Symptoms and Treatments for Your Child’s Gymnast Wrist
The most common symptom of a gymnast wrist is pain, usually located on the thumb side. Mild swelling and decreased range of motion can also be felt. Once a diagnosis is made, treatment for a gymnast wrist begins with rest from doing high-impact activities. Ice and anti-inflammatory medicine will then be prescribed by your San Diego orthopedic doctor. If the pain does not subside, corticosteroid injections can also be done. Surgical alternatives will be looked into if these do not correct the wrist impairment.
Once the inflammation has subsided and your young athlete has been cleared by your doctor, he or she can resume activities slowly and gradually to maintain mobility and upper extremity strength. A wrist brace may be worn to reduce the stress on the hand during tumbling and vaulting motions. Incorporating exercises that strengthen the upper body will also help.
Is your child having difficulty getting in and out of cars, and experiencing knee pain in the morning? He or she may have knee osteoarthritis. Most people associate osteoarthritis with old age, but it can affect young people, too. Knee osteoarthritis can happen due to injury, infection, and hereditary reasons. Other factors such as excess weight and repetitive stress injuries come into play as well.
Osteoarthritis is a medical condition in which the natural cushioning of the knee joints becomes weak, resulting to the knee’s bones rubbing closely together during movement. This leads to pain, swelling, stiffness, and development of bone spurs.
In order to set your child on the way to recovery, it is always best to get an early diagnosis from a San Diego orthopedic doctor. Once your child has been diagnosed with osteoarthritis, a treatment plan will be implemented that includes pain relievers, anti-inflammatory drugs, and physical therapy. Corticosteroid and hyaluronic acid may also be injected to relieve the pain.
The doctor may also advise your kid to lose weight to reduce the strain on the knee and to incorporate low-impact exercise to strengthen muscles while avoiding the possibility of aggravating the injury. If these conservative treatments do not work, there are surgical options that may be considered to prevent the osteoarthritis from progressing.
Osteotomy is a procedure in which the knee bones are modified to control the damage. Arthroscopy is a minimally invasive procedure where the orthopedic surgeon will make an incision and insert a small camera that will repair the damaged parts. Arthroplasty is a last resort and will only be considered on severe cases of osteoarthritis. It involves a total bone replacement in which the bad joint is replaced by a plastic and metal device.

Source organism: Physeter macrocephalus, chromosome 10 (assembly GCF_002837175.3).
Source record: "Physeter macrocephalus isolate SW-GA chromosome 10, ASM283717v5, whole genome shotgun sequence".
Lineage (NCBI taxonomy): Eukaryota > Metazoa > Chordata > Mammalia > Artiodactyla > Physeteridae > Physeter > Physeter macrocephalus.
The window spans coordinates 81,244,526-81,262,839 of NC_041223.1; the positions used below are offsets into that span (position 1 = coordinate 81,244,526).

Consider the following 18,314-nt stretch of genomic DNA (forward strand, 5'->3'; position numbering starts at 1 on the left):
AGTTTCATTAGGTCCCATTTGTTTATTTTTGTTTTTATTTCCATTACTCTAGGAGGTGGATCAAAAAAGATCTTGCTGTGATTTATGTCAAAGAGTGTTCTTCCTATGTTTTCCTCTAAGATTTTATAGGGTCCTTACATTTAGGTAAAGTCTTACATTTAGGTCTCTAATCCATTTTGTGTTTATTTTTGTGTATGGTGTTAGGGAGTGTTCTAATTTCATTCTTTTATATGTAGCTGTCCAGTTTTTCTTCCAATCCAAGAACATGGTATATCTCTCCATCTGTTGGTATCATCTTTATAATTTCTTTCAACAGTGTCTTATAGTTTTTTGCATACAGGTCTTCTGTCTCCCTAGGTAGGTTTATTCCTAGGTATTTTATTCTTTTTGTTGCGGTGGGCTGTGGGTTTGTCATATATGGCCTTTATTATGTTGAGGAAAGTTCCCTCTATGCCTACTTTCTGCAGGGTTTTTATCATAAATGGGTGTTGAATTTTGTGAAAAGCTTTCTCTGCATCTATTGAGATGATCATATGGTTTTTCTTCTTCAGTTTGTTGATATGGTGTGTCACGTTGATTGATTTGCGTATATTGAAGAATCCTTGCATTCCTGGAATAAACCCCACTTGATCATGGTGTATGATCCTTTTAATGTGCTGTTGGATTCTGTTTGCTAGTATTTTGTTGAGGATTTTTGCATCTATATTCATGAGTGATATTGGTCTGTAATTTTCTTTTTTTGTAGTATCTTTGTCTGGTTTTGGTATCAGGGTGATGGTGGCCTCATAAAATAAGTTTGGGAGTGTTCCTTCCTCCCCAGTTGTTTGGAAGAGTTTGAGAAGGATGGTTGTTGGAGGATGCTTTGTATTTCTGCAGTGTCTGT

When left to their own devices, most children run around with abandon, increasing their chances of getting a torn meniscus whenever they make sudden stops and turns or accidentally twist or rotate their knee. The risk for this type of knee injury is especially high for young athletes who participate in sports that involve plenty of pivoting motions like tennis and basketball.
A torn meniscus leads to a persistent knee pain and can even lead to osteoarthristis in the later stages. At the time of injury, a loud popping sound will be heard, followed by swelling and pain afterwards. A “locking” sensation where the knee cannot fully extend or straighten can also be felt at times. There is also the possibility that the knee will give way at times and will not be able to support your child’s weight.
The meniscus is a cartilage that serves as a cushion between the thighbone (femur) and shinbone (tibia). If the meniscus is injured, conservative treatments such as rest, ice, anti-inflammatory medications, and physical rehabilitation can be done to give the knee plenty of time to heal on its own.
Pain and swelling will go away in a matter of days; however, full recovery requires a long-term commitment to ensure that the muscles surrounding the knee grows strong. To return the knee to its normal function, your child will need to maintain his or her ideal body weight and avoid activities that can aggravate the tear.
If these initial treatments do not heal the tear, an arthroscopy will be done by a San Diego orthopedic doctor to repair or remove the damaged cartilage. This is a minimally invasive outpatient procedure done to repair the meniscus tear, and has a faster rehabilitation and better outcome than a traditional open surgery.